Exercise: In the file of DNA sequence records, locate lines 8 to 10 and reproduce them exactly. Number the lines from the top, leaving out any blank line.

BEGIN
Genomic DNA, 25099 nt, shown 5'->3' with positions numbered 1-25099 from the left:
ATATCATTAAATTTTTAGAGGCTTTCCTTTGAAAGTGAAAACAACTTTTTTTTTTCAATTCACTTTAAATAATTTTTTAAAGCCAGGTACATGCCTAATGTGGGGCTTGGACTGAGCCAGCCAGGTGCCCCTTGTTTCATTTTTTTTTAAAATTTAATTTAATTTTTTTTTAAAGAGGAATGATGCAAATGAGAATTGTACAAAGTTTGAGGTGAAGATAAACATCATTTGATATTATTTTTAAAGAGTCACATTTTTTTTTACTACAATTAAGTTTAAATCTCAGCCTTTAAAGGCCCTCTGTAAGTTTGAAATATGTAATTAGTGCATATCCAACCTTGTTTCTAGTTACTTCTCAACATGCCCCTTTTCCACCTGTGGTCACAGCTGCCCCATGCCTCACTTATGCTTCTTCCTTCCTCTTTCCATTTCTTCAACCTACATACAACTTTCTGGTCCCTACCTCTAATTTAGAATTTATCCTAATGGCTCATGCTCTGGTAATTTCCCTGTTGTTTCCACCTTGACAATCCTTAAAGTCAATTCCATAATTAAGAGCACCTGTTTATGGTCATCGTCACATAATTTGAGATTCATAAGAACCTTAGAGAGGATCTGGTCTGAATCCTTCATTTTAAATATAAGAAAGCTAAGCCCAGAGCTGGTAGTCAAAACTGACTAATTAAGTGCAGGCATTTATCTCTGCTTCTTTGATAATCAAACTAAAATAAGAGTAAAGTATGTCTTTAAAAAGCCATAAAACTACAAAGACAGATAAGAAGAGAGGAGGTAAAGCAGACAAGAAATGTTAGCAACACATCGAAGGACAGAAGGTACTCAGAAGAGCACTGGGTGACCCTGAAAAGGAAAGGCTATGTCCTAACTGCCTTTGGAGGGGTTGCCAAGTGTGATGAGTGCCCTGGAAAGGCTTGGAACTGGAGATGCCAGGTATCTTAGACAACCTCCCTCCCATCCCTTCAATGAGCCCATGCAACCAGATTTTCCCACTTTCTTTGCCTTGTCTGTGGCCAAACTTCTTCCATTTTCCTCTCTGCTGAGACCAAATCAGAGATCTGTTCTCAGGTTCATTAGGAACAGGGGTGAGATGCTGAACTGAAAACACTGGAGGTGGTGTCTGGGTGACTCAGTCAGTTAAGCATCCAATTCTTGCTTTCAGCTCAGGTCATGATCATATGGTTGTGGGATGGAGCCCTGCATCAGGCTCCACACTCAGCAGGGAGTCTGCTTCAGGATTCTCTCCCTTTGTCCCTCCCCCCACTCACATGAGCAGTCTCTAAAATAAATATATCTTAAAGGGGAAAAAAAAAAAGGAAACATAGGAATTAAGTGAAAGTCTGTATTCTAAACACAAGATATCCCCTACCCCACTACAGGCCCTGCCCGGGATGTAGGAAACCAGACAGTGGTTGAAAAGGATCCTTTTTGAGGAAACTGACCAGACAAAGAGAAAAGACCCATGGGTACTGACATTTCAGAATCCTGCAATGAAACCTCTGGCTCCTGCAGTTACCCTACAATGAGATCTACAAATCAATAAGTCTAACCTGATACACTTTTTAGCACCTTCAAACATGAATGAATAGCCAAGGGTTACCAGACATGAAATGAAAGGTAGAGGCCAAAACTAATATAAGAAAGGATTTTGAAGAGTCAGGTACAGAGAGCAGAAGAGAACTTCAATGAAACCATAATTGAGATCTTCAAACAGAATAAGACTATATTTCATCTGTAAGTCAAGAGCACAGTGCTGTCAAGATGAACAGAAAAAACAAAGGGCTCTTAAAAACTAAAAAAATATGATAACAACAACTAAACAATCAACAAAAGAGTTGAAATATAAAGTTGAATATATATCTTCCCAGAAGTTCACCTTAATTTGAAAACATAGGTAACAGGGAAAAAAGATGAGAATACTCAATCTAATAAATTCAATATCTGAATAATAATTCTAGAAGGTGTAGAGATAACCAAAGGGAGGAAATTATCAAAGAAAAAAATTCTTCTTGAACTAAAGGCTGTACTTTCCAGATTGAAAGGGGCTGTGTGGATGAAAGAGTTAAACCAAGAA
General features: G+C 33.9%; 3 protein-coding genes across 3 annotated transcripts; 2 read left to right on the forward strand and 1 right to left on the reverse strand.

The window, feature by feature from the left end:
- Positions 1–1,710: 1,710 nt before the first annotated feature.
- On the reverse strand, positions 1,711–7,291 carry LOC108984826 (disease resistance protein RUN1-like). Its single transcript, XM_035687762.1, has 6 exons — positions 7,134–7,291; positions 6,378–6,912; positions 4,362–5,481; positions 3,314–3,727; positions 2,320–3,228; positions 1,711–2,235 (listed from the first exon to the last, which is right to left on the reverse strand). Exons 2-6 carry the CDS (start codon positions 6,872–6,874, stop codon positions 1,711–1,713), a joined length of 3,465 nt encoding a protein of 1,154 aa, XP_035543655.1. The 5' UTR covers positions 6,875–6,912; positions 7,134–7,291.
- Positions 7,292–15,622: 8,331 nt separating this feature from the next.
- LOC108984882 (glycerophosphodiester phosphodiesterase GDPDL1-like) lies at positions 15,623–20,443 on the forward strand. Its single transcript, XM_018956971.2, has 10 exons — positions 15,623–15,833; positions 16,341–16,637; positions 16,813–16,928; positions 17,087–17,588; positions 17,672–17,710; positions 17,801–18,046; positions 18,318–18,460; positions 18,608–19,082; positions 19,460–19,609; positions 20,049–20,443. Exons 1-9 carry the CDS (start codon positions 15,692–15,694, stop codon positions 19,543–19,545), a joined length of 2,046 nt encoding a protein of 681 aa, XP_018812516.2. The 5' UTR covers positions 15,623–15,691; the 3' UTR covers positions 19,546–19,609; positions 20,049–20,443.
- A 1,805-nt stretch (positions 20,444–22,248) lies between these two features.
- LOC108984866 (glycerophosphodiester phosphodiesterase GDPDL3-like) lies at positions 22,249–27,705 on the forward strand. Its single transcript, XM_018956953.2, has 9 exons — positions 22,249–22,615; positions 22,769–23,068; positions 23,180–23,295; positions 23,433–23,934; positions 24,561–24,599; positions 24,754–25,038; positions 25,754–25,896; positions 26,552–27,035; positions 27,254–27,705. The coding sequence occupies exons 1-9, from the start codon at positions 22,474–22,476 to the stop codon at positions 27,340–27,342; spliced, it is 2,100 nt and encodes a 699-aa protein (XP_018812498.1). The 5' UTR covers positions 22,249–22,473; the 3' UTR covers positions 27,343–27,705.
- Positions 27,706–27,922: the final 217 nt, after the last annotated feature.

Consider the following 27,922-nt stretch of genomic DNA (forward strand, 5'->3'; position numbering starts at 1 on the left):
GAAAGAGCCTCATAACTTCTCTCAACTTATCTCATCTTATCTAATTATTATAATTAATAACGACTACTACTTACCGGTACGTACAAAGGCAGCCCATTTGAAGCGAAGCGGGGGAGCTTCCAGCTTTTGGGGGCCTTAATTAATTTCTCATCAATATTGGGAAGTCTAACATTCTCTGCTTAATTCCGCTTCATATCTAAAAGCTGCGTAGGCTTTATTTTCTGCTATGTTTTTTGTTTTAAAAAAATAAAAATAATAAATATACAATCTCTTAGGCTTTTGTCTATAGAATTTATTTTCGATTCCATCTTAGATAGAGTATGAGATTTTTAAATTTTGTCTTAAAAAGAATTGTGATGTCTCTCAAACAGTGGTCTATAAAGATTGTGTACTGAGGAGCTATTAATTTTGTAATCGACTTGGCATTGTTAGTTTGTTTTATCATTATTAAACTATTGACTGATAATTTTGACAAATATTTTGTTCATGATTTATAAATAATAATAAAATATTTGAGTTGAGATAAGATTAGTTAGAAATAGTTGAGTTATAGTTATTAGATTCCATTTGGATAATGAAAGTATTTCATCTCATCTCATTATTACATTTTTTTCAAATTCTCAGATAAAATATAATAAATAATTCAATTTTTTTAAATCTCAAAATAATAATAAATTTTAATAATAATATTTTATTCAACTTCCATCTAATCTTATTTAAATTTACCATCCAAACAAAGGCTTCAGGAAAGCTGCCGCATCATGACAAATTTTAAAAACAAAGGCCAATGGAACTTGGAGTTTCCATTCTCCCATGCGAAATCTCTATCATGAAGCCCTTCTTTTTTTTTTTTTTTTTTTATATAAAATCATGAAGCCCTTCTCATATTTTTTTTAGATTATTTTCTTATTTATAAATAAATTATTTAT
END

- LOC108984882 (glycerophosphodiester phosphodiesterase GDPDL1-like) lies at positions 15,623–20,443 on the forward strand. Its single transcript, XM_018956971.2, has 10 exons — positions 15,623–15,833; positions 16,341–16,637; positions 16,813–16,928; positions 17,087–17,588; positions 17,672–17,710; positions 17,801–18,046; positions 18,318–18,460; positions 18,608–19,082; positions 19,460–19,609; positions 20,049–20,443. Exons 1-9 carry the CDS (start codon positions 15,692–15,694, stop codon positions 19,543–19,545), a joined length of 2,046 nt encoding a protein of 681 aa, XP_018812516.2. The 5' UTR covers positions 15,623–15,691; the 3' UTR covers positions 19,546–19,609; positions 20,049–20,443.
- A 1,805-nt stretch (positions 20,444–22,248) lies between these two features.
- LOC108984866 (glycerophosphodiester phosphodiesterase GDPDL3-like) lies at positions 22,249–27,705 on the forward strand. Its single transcript, XM_018956953.2, has 9 exons — positions 22,249–22,615; positions 22,769–23,068; positions 23,180–23,295; positions 23,433–23,934; positions 24,561–24,599; positions 24,754–25,038; positions 25,754–25,896; positions 26,552–27,035; positions 27,254–27,705. The coding sequence occupies exons 1-9, from the start codon at positions 22,474–22,476 to the stop codon at positions 27,340–27,342; spliced, it is 2,100 nt and encodes a 699-aa protein (XP_018812498.1). The 5' UTR covers positions 22,249–22,473; the 3' UTR covers positions 27,343–27,705.